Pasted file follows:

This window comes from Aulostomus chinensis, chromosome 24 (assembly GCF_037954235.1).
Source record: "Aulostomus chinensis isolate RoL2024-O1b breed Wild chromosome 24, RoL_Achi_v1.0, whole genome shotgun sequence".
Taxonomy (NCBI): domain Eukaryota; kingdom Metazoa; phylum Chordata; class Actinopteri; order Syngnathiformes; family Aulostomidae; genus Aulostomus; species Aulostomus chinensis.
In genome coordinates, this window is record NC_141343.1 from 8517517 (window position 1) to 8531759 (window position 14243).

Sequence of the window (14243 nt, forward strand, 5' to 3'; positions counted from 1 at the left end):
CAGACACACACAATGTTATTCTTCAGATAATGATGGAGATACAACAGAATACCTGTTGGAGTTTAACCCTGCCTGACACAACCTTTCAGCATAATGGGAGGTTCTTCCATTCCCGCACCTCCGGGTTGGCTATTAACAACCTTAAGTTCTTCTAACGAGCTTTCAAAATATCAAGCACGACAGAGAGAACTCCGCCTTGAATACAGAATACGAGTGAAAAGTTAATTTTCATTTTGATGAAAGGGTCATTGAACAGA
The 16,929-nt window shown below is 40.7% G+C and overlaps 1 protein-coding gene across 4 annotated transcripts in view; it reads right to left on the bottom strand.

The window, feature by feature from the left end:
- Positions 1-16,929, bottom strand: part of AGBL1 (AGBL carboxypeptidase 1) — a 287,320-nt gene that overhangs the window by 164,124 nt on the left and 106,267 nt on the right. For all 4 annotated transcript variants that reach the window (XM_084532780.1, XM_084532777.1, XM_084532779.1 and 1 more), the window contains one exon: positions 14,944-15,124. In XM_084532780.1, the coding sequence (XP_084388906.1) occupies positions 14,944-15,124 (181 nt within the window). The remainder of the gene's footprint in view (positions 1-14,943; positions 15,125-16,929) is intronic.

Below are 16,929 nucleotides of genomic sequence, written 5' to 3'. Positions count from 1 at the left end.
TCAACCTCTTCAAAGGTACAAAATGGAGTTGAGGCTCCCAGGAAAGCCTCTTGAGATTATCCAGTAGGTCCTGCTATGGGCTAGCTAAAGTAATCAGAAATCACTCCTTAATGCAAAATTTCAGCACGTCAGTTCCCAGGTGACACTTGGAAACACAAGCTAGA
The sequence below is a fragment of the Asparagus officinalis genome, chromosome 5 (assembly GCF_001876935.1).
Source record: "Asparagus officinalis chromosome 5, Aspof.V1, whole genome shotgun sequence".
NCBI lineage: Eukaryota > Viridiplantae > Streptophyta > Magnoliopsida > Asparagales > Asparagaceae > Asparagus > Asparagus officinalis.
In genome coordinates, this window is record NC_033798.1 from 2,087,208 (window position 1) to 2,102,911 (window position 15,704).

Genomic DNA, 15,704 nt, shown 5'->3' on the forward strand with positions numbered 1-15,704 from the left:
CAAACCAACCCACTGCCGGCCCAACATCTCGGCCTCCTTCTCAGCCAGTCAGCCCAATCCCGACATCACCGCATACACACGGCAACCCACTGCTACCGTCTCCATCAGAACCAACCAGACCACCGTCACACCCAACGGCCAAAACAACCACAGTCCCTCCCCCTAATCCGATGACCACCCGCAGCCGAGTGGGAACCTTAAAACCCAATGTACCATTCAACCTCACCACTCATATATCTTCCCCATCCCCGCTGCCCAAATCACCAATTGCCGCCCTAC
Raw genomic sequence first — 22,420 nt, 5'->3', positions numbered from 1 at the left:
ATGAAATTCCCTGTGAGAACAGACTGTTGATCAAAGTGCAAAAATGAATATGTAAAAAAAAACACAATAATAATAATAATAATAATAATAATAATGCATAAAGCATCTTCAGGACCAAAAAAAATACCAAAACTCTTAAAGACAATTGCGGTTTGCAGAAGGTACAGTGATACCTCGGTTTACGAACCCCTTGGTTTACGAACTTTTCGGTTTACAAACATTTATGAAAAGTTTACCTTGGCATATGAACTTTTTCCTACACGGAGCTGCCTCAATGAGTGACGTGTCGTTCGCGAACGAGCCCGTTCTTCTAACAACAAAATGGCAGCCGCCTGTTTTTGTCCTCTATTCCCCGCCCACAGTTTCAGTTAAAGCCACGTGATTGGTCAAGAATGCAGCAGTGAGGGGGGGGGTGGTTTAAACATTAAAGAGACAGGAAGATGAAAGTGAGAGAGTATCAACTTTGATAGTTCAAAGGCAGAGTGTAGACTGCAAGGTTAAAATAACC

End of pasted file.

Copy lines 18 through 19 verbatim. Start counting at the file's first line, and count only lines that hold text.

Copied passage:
Raw genomic sequence first — 22,420 nt, 5'->3', positions numbered from 1 at the left:
ATGAAATTCCCTGTGAGAACAGACTGTTGATCAAAGTGCAAAAATGAATATGTAAAAAAAAACACAATAATAATAATAATAATAATAATAATAATGCATAAAGCATCTTCAGGACCAAAAAAAATACCAAAACTCTTAAAGACAATTGCGGTTTGCAGAAGGTACAGTGATACCTCGGTTTACGAACCCCTTGGTTTACGAACTTTTCGGTTTACAAACATTTATGAAAAGTTTACCTTGGCATATGAACTTTTTCCTACACGGAGCTGCCTCAATGAGTGACGTGTCGTTCGCGAACGAGCCCGTTCTTCTAACAACAAAATGGCAGCCGCCTGTTTTTGTCCTCTATTCCCCGCCCACAGTTTCAGTTAAAGCCACGTGATTGGTCAAGAATGCAGCAGTGAGGGGGGGGGTGGTTTAAACATTAAAGAGACAGGAAGATGAAAGTGAGAGAGTATCAACTTTGATAGTTCAAAGGCAGAGTGTAGACTGCAAGGTTAAAATAACC